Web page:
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It appears that the Life Cuisine trademark is an offshoot of Lean Cuisine that focuses on four "lifestyles": "Low Carb Lifestyle", "Meatless Lifestyle", "High Protein Lifestyle", and "Gluten Free Lifestyle".
While I don't necessarily like to see Celiac disease considered a "lifestyle" - it's an autoimmune disorder that can only be treated with a gluten-free diet - it's good to see more gluten-free options available in the freezer case.
Lean Cuisine/Life Cuisine has entered the gluten-free market with an emphasis in their meals on vegetable- and legume-based substitutes for what would often be wheat-based products. These include bowls made with riced cauliflower instead of rice or pasta and pasta bowls utilizing pasta made by Banza (a pasta made with chickpea flour). They also make pizzas and piadas that are also made with bread and pizza crust substitutes made with cauliflower.
According to the package, a "piada" is "an Italian-style street food with origins in the Romagna region of North-Central Italy." It seems to also be known as "piadina" and is a flatbread somewhat like the Mexican tortilla or the Indian naan, roti, or chapati. All four are sold from street vendors in their respective countries as a sort of hand-held wrap or sandwich with a variety of fillings.
These start out with two strikes against them. While the packages recommend using a conventional oven "for crispiest crust", we used the microwave option for both. These are microwaved on little stands fit with a silvery surface that is supposed to crisp up the crust. As we've seen with Lean Cuisine's microwave pizzas here, here, here, and most recently here, this doesn't necessarily work very well.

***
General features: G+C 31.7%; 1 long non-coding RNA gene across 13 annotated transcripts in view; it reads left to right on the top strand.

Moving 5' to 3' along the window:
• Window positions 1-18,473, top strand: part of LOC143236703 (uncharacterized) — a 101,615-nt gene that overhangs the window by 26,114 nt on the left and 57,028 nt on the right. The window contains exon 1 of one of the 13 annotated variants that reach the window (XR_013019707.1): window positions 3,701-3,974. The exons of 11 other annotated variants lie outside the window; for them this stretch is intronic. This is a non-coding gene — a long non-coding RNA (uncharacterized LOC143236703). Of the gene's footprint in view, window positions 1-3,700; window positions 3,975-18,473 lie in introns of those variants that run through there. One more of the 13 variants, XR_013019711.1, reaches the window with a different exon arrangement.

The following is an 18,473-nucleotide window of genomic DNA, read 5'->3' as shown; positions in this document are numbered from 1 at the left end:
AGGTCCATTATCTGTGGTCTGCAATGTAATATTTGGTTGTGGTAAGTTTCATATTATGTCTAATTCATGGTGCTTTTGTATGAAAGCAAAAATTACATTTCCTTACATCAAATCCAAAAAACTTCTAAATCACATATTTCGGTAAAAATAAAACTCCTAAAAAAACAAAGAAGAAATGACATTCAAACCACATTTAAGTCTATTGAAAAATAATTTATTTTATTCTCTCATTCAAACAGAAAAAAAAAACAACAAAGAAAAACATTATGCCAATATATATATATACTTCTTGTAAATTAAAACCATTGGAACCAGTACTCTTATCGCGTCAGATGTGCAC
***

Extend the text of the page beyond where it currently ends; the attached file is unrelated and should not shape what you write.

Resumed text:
Then there's the issue of bread-like substances made with cauliflower, as with Caulipower's pizzas and pizza crust. Even cooked in the oven, these crusts were more like damp water crackers with the flavor of cauliflower than anything approaching a pizza crust.
For these piadas, Life Cuisine has created a cauliflower flatbread that also contains mozzarella cheese, rice flour, and flaxmeal, cooking them on the silvery surface like a pizza. Once they've finished their three minutes in the microwave, you fold the piada in half (like a taco) and eat.
There are good and bad points about both varieties we tested today.
The Chicken Bacon Ranch Piada has 340 calories, 600 milligrams of sodium, and 4 grams of fiber, while the Chicken Mozzarella Piada has 350 calories, 610 milligrams of sodium, and the same 4 grams of fiber. The good news is for both dishes the cauliflower flatbread is really good - soft, tender, and a little chewy, with a gentle cauliflower flavor.
No, it's not crispy, like a panini might be - and if you like that, they do include conventional oven directions that likely would work well and yield a crispier outside with a tender inside. (Let us know if you try it.) Note that the crust does get a little hard if you let it cool too much - this is not one to leave sitting for too long.
The chicken is tender and there's plenty of cheese on both sandwiches, and both have a nice bit of zing - one from a bit of bacon, the other from a chipotle sauce.
The problem with these is the salt. Both sandwiches have over 600 milligrams of sodium and you can taste every single one in these sandwiches. They are mouth-burningly salty.
I tasted the various parts of the sandwiches separately, and it tastes as though every ingredient, from the flatbread to the sauce to the chicken and the spinach (in one dish) has had salt added to it before the sandwich was ever assembled. These would be terrific with half the salt. Too bad.
Read all our reviews of Lean Cuisine products »
Posted: September 10, 2021